ADA does make this statement about the 130 g/day, “It is based on providing adequate glucose as the required fuel for the central nervous system without reliance on glucose production from ingested protein or fat. Although brain fuel needs can be met on lower carbohydrate diets, long-term metabolic effects of very low-carbohydrate diets are unclear and such diets eliminate many foods that are important sources of energy, fiber, vitamins, and minerals and are important in dietary palatability.”
Yes, if much of the information is taught to people with diabetes by dietitians from the Academy of Nutrition and Dietetics then we will be short of nutrients and the food will not be tasty. Other nutritionists not following the ADA, will work with people with diabetes to balance the nutrition or add supplements for those that are short. They will correctly assess the patients for their needs and work within what the patient will or will not eat and make sure that the patient understands what is happening and what is needed. They will not preach mantras and mandates at the patients.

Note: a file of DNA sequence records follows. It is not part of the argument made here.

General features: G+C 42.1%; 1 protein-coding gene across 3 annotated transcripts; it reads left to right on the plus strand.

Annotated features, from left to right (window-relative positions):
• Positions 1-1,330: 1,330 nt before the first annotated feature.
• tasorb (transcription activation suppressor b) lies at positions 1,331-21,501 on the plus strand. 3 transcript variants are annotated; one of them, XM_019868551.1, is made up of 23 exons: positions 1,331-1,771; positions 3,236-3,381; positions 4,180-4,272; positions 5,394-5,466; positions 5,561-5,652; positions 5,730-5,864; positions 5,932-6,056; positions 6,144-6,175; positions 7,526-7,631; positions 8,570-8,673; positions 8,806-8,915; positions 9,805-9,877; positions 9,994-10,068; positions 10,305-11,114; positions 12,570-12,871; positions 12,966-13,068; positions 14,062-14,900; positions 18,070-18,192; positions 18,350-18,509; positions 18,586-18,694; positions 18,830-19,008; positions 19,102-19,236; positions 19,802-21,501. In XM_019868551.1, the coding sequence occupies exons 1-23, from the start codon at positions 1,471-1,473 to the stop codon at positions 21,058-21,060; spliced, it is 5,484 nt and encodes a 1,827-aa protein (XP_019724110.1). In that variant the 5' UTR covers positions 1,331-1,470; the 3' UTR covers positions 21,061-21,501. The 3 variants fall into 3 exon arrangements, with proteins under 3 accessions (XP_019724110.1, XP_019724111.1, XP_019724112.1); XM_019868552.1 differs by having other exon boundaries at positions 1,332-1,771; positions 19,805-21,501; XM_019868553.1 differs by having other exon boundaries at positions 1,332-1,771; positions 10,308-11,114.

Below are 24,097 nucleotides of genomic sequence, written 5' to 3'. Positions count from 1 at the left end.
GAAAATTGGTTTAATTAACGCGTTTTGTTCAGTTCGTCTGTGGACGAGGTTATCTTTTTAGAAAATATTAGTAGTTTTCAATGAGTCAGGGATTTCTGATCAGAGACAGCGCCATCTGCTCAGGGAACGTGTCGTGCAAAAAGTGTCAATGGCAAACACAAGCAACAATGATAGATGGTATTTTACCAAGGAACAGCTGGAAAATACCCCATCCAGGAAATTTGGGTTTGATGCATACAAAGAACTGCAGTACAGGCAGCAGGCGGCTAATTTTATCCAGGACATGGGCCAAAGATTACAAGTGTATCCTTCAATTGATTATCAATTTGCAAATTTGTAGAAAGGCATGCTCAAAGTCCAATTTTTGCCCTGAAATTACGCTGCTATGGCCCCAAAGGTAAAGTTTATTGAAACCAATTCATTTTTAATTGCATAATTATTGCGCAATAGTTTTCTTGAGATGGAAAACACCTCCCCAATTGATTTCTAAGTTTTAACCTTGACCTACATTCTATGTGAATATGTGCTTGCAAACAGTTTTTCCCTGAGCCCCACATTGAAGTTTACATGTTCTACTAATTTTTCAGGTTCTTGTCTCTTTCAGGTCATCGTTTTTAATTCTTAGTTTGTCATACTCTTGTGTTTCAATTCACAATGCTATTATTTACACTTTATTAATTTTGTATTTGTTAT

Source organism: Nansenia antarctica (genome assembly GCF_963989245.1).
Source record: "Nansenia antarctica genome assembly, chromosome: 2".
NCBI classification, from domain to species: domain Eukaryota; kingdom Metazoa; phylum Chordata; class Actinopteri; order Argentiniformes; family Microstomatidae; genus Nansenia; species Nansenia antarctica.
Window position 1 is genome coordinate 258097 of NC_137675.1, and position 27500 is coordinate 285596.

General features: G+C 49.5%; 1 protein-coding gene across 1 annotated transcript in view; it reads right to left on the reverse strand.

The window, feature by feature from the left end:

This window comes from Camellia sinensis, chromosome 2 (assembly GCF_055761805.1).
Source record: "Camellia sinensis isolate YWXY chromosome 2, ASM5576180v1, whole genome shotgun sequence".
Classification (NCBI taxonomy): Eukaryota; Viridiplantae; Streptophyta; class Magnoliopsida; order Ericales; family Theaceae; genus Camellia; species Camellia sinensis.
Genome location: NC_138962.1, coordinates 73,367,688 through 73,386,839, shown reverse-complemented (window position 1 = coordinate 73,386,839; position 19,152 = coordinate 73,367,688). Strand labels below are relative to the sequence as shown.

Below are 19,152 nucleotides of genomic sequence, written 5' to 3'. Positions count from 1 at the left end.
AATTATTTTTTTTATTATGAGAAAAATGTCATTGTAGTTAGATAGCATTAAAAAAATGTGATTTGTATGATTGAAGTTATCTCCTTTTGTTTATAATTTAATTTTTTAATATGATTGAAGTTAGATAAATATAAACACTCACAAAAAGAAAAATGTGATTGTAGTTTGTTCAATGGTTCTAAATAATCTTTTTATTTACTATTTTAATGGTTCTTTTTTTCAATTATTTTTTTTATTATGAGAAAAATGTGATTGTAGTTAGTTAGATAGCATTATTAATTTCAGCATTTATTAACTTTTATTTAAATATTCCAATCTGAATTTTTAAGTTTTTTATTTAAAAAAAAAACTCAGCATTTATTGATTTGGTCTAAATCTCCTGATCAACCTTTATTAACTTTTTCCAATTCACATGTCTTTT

In the next paragraph, they state the following, “Saturated and trans fatty acids are the principal dietary determinants of plasma LDL cholesterol. There is a lack of evidence on the effects of specific fatty acids on people with diabetes, so the recommended goals are consistent with those for individuals with CVD.” This means to me that they are aligning with the American Heart Association when they are talking about cardiovascular disease and do not want people with diabetes on any medium to high fat regimens. I would appreciate it if they were discussing Omega 3 versus Omega 6 and see if they can get the idea.